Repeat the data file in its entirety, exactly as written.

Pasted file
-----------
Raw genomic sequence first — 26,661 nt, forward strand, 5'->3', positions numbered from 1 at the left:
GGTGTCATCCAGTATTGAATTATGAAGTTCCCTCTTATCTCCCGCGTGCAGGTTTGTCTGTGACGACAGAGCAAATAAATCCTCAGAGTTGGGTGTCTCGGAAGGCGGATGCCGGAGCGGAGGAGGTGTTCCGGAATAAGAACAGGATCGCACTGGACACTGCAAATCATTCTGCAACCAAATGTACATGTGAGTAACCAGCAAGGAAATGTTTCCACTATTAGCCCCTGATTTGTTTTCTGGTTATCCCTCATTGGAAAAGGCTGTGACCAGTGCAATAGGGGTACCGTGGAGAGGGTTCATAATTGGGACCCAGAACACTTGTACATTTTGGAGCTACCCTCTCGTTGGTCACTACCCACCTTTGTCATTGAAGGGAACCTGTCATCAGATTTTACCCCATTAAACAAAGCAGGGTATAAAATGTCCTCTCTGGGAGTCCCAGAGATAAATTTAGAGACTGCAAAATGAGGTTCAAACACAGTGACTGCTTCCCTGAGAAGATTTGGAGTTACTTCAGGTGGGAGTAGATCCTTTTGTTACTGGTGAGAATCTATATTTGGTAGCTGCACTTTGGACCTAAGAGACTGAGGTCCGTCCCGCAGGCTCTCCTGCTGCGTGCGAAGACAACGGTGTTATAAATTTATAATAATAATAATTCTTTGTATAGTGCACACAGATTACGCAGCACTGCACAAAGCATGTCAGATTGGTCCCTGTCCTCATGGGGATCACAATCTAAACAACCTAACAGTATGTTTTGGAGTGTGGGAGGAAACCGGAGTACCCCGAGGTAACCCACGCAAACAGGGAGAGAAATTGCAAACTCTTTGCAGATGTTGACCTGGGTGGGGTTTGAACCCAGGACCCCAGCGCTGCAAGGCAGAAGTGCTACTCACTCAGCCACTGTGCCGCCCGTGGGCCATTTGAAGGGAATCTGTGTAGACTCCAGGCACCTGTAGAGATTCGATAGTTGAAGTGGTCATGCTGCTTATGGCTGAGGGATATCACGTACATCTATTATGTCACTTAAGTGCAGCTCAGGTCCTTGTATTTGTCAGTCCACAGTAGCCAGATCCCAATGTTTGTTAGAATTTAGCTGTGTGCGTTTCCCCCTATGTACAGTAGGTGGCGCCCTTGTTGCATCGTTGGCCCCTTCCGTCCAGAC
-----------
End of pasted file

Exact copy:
Raw genomic sequence first — 26,661 nt, forward strand, 5'->3', positions numbered from 1 at the left:
GGTGTCATCCAGTATTGAATTATGAAGTTCCCTCTTATCTCCCGCGTGCAGGTTTGTCTGTGACGACAGAGCAAATAAATCCTCAGAGTTGGGTGTCTCGGAAGGCGGATGCCGGAGCGGAGGAGGTGTTCCGGAATAAGAACAGGATCGCACTGGACACTGCAAATCATTCTGCAACCAAATGTACATGTGAGTAACCAGCAAGGAAATGTTTCCACTATTAGCCCCTGATTTGTTTTCTGGTTATCCCTCATTGGAAAAGGCTGTGACCAGTGCAATAGGGGTACCGTGGAGAGGGTTCATAATTGGGACCCAGAACACTTGTACATTTTGGAGCTACCCTCTCGTTGGTCACTACCCACCTTTGTCATTGAAGGGAACCTGTCATCAGATTTTACCCCATTAAACAAAGCAGGGTATAAAATGTCCTCTCTGGGAGTCCCAGAGATAAATTTAGAGACTGCAAAATGAGGTTCAAACACAGTGACTGCTTCCCTGAGAAGATTTGGAGTTACTTCAGGTGGGAGTAGATCCTTTTGTTACTGGTGAGAATCTATATTTGGTAGCTGCACTTTGGACCTAAGAGACTGAGGTCCGTCCCGCAGGCTCTCCTGCTGCGTGCGAAGACAACGGTGTTATAAATTTATAATAATAATAATTCTTTGTATAGTGCACACAGATTACGCAGCACTGCACAAAGCATGTCAGATTGGTCCCTGTCCTCATGGGGATCACAATCTAAACAACCTAACAGTATGTTTTGGAGTGTGGGAGGAAACCGGAGTACCCCGAGGTAACCCACGCAAACAGGGAGAGAAATTGCAAACTCTTTGCAGATGTTGACCTGGGTGGGGTTTGAACCCAGGACCCCAGCGCTGCAAGGCAGAAGTGCTACTCACTCAGCCACTGTGCCGCCCGTGGGCCATTTGAAGGGAATCTGTGTAGACTCCAGGCACCTGTAGAGATTCGATAGTTGAAGTGGTCATGCTGCTTATGGCTGAGGGATATCACGTACATCTATTATGTCACTTAAGTGCAGCTCAGGTCCTTGTATTTGTCAGTCCACAGTAGCCAGATCCCAATGTTTGTTAGAATTTAGCTGTGTGCGTTTCCCCCTATGTACAGTAGGTGGCGCCCTTGTTGCATCGTTGGCCCCTTCCGTCCAGAC